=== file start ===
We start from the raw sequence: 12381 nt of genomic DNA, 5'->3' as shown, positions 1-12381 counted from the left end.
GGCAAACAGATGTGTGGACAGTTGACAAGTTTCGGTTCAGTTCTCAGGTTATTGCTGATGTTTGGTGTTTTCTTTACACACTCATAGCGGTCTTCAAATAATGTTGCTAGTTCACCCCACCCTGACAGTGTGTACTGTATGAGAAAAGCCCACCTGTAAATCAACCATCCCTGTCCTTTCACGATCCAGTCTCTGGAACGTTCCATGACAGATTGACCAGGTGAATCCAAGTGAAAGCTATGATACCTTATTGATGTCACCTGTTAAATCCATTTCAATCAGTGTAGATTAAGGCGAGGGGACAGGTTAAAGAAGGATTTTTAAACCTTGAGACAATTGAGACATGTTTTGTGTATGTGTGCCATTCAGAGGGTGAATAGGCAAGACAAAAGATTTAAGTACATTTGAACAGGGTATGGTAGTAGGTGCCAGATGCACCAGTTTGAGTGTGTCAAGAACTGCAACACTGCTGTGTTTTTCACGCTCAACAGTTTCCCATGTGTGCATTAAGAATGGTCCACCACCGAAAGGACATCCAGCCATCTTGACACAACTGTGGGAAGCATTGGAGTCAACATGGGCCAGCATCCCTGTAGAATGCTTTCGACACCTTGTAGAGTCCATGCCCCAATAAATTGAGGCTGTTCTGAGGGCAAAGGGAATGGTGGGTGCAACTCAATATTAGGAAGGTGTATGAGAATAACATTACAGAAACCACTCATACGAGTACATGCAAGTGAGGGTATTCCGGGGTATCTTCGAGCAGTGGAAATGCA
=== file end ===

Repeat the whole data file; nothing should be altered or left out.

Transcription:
We start from the raw sequence: 12381 nt of genomic DNA, 5'->3' as shown, positions 1-12381 counted from the left end.
GGCAAACAGATGTGTGGACAGTTGACAAGTTTCGGTTCAGTTCTCAGGTTATTGCTGATGTTTGGTGTTTTCTTTACACACTCATAGCGGTCTTCAAATAATGTTGCTAGTTCACCCCACCCTGACAGTGTGTACTGTATGAGAAAAGCCCACCTGTAAATCAACCATCCCTGTCCTTTCACGATCCAGTCTCTGGAACGTTCCATGACAGATTGACCAGGTGAATCCAAGTGAAAGCTATGATACCTTATTGATGTCACCTGTTAAATCCATTTCAATCAGTGTAGATTAAGGCGAGGGGACAGGTTAAAGAAGGATTTTTAAACCTTGAGACAATTGAGACATGTTTTGTGTATGTGTGCCATTCAGAGGGTGAATAGGCAAGACAAAAGATTTAAGTACATTTGAACAGGGTATGGTAGTAGGTGCCAGATGCACCAGTTTGAGTGTGTCAAGAACTGCAACACTGCTGTGTTTTTCACGCTCAACAGTTTCCCATGTGTGCATTAAGAATGGTCCACCACCGAAAGGACATCCAGCCATCTTGACACAACTGTGGGAAGCATTGGAGTCAACATGGGCCAGCATCCCTGTAGAATGCTTTCGACACCTTGTAGAGTCCATGCCCCAATAAATTGAGGCTGTTCTGAGGGCAAAGGGAATGGTGGGTGCAACTCAATATTAGGAAGGTGTATGAGAATAACATTACAGAAACCACTCATACGAGTACATGCAAGTGAGGGTATTCCGGGGTATCTTCGAGCAGTGGAAATGCA